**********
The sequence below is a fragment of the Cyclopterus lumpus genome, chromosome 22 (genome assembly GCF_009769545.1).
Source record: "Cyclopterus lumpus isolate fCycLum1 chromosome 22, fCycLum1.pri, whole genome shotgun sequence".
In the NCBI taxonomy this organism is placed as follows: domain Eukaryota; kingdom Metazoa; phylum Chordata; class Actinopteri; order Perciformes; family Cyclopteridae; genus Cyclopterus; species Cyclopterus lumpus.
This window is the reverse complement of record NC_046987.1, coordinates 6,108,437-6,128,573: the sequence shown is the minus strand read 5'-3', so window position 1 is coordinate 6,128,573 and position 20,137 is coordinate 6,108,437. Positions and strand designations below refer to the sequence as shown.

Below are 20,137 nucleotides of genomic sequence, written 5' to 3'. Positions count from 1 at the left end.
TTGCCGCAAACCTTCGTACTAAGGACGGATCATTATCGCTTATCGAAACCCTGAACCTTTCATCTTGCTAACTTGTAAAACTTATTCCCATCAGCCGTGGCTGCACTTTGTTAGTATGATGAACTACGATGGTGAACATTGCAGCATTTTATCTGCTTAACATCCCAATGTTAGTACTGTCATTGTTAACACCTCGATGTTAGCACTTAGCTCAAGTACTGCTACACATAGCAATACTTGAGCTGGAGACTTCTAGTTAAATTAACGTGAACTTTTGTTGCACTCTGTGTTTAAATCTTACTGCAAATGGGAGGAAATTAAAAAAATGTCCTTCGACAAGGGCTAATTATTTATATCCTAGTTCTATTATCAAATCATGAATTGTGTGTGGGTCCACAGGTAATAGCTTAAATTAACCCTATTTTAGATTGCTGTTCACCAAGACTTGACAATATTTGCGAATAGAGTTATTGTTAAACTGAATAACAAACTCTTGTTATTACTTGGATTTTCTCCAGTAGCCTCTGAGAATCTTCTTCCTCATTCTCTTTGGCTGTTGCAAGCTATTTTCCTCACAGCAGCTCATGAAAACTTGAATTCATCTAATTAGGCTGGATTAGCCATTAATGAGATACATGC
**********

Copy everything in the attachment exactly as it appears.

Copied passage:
The sequence below is a fragment of the Cyclopterus lumpus genome, chromosome 22 (genome assembly GCF_009769545.1).
Source record: "Cyclopterus lumpus isolate fCycLum1 chromosome 22, fCycLum1.pri, whole genome shotgun sequence".
In the NCBI taxonomy this organism is placed as follows: domain Eukaryota; kingdom Metazoa; phylum Chordata; class Actinopteri; order Perciformes; family Cyclopteridae; genus Cyclopterus; species Cyclopterus lumpus.
This window is the reverse complement of record NC_046987.1, coordinates 6,108,437-6,128,573: the sequence shown is the minus strand read 5'-3', so window position 1 is coordinate 6,128,573 and position 20,137 is coordinate 6,108,437. Positions and strand designations below refer to the sequence as shown.

Below are 20,137 nucleotides of genomic sequence, written 5' to 3'. Positions count from 1 at the left end.
TTGCCGCAAACCTTCGTACTAAGGACGGATCATTATCGCTTATCGAAACCCTGAACCTTTCATCTTGCTAACTTGTAAAACTTATTCCCATCAGCCGTGGCTGCACTTTGTTAGTATGATGAACTACGATGGTGAACATTGCAGCATTTTATCTGCTTAACATCCCAATGTTAGTACTGTCATTGTTAACACCTCGATGTTAGCACTTAGCTCAAGTACTGCTACACATAGCAATACTTGAGCTGGAGACTTCTAGTTAAATTAACGTGAACTTTTGTTGCACTCTGTGTTTAAATCTTACTGCAAATGGGAGGAAATTAAAAAAATGTCCTTCGACAAGGGCTAATTATTTATATCCTAGTTCTATTATCAAATCATGAATTGTGTGTGGGTCCACAGGTAATAGCTTAAATTAACCCTATTTTAGATTGCTGTTCACCAAGACTTGACAATATTTGCGAATAGAGTTATTGTTAAACTGAATAACAAACTCTTGTTATTACTTGGATTTTCTCCAGTAGCCTCTGAGAATCTTCTTCCTCATTCTCTTTGGCTGTTGCAAGCTATTTTCCTCACAGCAGCTCATGAAAACTTGAATTCATCTAATTAGGCTGGATTAGCCATTAATGAGATACATGC